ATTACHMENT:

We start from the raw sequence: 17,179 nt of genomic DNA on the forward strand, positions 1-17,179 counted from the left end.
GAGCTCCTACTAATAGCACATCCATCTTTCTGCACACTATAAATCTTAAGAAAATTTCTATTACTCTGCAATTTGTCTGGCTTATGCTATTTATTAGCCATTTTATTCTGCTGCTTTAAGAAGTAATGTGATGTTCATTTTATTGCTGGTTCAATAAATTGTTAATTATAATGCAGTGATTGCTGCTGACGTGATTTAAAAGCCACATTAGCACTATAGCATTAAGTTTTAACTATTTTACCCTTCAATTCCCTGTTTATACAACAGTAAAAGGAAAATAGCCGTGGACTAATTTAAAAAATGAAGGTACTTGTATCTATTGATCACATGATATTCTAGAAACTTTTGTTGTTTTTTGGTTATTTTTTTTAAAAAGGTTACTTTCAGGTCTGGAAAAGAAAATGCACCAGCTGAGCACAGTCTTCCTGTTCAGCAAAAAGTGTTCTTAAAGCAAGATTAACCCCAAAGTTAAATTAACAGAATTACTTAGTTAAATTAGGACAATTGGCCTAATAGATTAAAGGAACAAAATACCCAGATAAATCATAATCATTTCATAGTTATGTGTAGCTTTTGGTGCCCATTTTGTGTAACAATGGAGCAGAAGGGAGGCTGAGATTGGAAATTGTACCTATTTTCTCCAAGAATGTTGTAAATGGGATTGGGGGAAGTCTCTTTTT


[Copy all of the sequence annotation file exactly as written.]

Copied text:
We start from the raw sequence: 17,179 nt of genomic DNA on the forward strand, positions 1-17,179 counted from the left end.
GAGCTCCTACTAATAGCACATCCATCTTTCTGCACACTATAAATCTTAAGAAAATTTCTATTACTCTGCAATTTGTCTGGCTTATGCTATTTATTAGCCATTTTATTCTGCTGCTTTAAGAAGTAATGTGATGTTCATTTTATTGCTGGTTCAATAAATTGTTAATTATAATGCAGTGATTGCTGCTGACGTGATTTAAAAGCCACATTAGCACTATAGCATTAAGTTTTAACTATTTTACCCTTCAATTCCCTGTTTATACAACAGTAAAAGGAAAATAGCCGTGGACTAATTTAAAAAATGAAGGTACTTGTATCTATTGATCACATGATATTCTAGAAACTTTTGTTGTTTTTTGGTTATTTTTTTTAAAAAGGTTACTTTCAGGTCTGGAAAAGAAAATGCACCAGCTGAGCACAGTCTTCCTGTTCAGCAAAAAGTGTTCTTAAAGCAAGATTAACCCCAAAGTTAAATTAACAGAATTACTTAGTTAAATTAGGACAATTGGCCTAATAGATTAAAGGAACAAAATACCCAGATAAATCATAATCATTTCATAGTTATGTGTAGCTTTTGGTGCCCATTTTGTGTAACAATGGAGCAGAAGGGAGGCTGAGATTGGAAATTGTACCTATTTTCTCCAAGAATGTTGTAAATGGGATTGGGGGAAGTCTCTTTTT